The replacement of steel with other materials in the automotive industry has become a matter of increasing importance in recent times.
Targets for reduced fuel consumption and new environmental legislation, coupled with the desire to accommodate ever greater amounts of the gadgetry demanded by consumers under the bonnet, have all seen automotive OEMs looking for lighter alternatives.
It is aluminium, of course, that has so far made the biggest impact as a replacement metal. Audi’s A8 and A2 models, the world’s first cars to be predominantly fashioned from the material, arrived to considerable fanfare when they rolled off the production line in 1997 and 1999 respectively. Jaguar has continued the trend with this year’s XJ, which similarly features an aluminium construction.
Comparatively unheralded but also beginning to play an important role in car manufacture is the metal magnesium. The favourite of schoolchildren in chemistry lessons the world over due to its spectacular, white-flared ignition, magnesium is also highly attractive to car makers.
As with aluminium, the reason is related to weight: magnesium is the lightest structural metal in the world, one and half times lighter than aluminium and approximately four times lighter than steel. It’s easy to see why weight-conscious automotive companies are keen on the material.
According to Neil Ridley, director of Arup Automotive, which provides consultancy services to the car industry, magnesium is already being used in components such as car beams, door casings, tailgates and engine blocks.
Estimates suggest that the current average volume of magnesium in cars – about 4kg – will go up to about 65kg over the next 20 years. ‘That represents quite a significant weight saving if the magnesium replaces steel,’ Ridley said. ‘And if you can make the vehicle and engine lighter you don’t have to produce as much power – it’s really a virtuous circle.’
Despite its obvious advantages, there are also a number of problems associated with magnesium that have seen its take-up in the car industry lag behind that of aluminium.
The first of these is cost. In the past it has proved to be more expensive to produce than steel and aluminium and its price has been subject to considerable fluctuation. However, the price issue has been resolved to some extent by more production of magnesium coming online and cheaper production processes – its expense has halved over the past decade and is now comparable with aluminium.
But also problematic is the material’s lack of resistance to wear and corrosion. Now it seems that a UK firm, Cambridge-based Keronite, may have come up with a solution that will see magnesium making a greater impact in all sorts of areas of manufacturing.
Keronite holds the rights to a technique called plasma electrolytic oxidation (PEO). Originally developed in Russia but brought over to the UK by its inventors in the late 1990s, PEO produces a hard, corrosion-resistant surface that is extremely effective on light alloys, including those of aluminium, titanium, and magnesium.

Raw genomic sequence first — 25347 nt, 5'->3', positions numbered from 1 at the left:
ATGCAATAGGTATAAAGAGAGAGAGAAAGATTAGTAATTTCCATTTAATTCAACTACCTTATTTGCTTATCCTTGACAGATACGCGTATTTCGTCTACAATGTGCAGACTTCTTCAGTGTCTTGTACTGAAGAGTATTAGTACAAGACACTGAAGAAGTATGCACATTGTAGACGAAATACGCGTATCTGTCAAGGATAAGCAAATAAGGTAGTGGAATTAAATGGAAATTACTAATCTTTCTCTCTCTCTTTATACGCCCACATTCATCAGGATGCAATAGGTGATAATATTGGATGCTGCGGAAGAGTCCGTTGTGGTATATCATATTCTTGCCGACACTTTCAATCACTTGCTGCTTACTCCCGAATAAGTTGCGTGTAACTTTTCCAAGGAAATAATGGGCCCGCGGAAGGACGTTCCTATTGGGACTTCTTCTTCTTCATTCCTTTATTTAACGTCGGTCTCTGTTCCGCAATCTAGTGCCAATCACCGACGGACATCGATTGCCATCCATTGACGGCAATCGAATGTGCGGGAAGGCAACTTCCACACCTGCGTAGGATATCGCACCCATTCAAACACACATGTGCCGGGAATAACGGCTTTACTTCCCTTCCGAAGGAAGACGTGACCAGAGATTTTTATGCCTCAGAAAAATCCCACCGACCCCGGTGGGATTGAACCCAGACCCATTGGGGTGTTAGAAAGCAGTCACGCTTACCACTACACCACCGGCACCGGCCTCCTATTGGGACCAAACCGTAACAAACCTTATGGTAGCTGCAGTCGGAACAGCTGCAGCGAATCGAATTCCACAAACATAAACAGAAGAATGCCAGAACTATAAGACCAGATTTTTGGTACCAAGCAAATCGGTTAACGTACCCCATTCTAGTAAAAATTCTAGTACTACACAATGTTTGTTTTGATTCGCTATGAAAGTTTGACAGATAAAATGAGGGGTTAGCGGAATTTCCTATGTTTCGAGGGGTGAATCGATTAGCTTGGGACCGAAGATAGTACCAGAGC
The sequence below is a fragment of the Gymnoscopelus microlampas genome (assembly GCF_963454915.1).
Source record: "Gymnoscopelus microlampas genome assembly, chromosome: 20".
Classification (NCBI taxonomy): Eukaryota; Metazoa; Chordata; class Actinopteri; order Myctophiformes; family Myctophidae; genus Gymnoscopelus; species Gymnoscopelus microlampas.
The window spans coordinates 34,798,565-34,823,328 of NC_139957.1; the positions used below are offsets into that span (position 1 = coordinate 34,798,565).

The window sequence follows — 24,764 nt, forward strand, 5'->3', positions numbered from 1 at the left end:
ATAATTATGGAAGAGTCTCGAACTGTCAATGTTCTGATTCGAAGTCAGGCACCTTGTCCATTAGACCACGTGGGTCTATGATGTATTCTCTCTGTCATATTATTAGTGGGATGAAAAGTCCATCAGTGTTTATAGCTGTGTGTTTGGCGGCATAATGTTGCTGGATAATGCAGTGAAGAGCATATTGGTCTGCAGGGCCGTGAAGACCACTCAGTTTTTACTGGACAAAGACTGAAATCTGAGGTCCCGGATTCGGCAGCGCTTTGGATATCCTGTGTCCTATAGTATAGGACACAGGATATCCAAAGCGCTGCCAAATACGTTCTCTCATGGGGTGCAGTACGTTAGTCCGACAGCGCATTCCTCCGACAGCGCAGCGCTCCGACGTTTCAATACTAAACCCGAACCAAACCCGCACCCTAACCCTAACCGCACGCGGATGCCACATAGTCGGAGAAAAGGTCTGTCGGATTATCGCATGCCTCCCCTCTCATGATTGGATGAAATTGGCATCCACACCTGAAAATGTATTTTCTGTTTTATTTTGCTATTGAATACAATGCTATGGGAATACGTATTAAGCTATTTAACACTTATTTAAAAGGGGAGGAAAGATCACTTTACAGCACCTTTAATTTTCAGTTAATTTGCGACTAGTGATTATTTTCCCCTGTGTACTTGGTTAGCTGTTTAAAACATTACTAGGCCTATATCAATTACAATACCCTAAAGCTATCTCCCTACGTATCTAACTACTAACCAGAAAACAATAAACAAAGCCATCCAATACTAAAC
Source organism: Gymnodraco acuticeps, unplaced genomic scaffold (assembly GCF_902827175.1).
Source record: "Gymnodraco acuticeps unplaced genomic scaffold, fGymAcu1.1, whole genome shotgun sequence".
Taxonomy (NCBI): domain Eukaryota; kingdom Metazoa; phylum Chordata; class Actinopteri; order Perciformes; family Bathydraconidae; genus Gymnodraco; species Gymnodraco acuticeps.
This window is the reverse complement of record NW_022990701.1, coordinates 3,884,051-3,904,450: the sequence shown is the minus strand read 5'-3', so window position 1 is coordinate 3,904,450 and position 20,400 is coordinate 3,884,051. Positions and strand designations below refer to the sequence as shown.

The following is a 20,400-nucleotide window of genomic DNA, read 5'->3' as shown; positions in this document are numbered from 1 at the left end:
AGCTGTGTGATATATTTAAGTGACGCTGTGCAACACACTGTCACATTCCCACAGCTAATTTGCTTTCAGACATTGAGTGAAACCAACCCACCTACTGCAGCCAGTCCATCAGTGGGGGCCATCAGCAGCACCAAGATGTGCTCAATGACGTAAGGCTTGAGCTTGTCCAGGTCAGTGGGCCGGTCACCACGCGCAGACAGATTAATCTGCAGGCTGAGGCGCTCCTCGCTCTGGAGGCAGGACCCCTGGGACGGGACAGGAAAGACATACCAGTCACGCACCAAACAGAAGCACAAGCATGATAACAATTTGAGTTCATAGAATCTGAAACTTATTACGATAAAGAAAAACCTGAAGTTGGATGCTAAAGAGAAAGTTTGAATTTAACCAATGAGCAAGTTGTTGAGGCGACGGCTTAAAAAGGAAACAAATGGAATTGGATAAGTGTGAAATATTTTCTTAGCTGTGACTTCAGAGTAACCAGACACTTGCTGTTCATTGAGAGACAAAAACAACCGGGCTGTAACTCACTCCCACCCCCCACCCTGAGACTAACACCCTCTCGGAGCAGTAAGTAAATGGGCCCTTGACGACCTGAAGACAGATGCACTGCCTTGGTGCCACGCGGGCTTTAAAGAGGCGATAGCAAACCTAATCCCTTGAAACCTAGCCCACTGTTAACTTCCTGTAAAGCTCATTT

The process works by submerging a component in an electrolytic bath. A modulated electric current is applied that creates a plasma discharge on the component’s surface, converting the surface of the alloy being treated into its oxide. The energy in the discharge then converts the oxide into an extremely tough ceramic.
‘Typically the technique creates a surface about three times harder than that produced by hard anodising,’ said Graham Peel, chief executive of Keronite, ‘and comparable in hardness to other techniques such as plasma spraying. However unlike plasma spraying which requires line-of-sight treatment, because this is a bath process you are not restricted in the complexity of the components you can treat.’
Keronite claims that magnesium coated using the process is about 10 times harder than in its untreated state, and although PEO is more expensive than other processes like hard anodising, manufacturers are likely to find the non-toxicity of the process attractive.
Since some methods for surface-treating magnesium use harmful acids, the expense of handling and disposing of the chemicals is less with PEO. And with increasing pressure on car and other manufacturers to lessen the ecological impact of their activities, this is only likely to improve the chances of its adoption.
Magnesium is also highly recyclable, another factor which makes it attractive to automotive companies as legislation such as the European End of Life Vehicle Directive begins to bite. ‘It’s easy to get magnesium back out of the car at the end of its life,’ said Ridley.
‘These environmental and sustainable issues are part of the car companies’ brand image nowadays. They really are a crucial selling point. We produced a sustainability report for Ford on the new Jaguar, and they reprinted it in the sales brochure for the car.’
Peel said that Keronite is currently in dialogue ‘with all the major’ automotive companies about its process.
Although it is early days, he expects magnesium components coated using the firm’s technology to find their way into production vehicles by 2005.
In other industries, the process is already being used on light alloy parts that have replaced steel and iron ones, in situations where the usual surface treatment methods haven’t produced a hard enough finish, or where they have not been used at all because the shape of a component was too complex.
‘What we have here is an enabling technology,’ Peel said. ‘We’re seeing a much bigger take up of magnesium in all sorts of industries from consumer products through to mainstream automotive. We’re taking materials such as magnesium into areas that just would not have been possible before the development of our process.’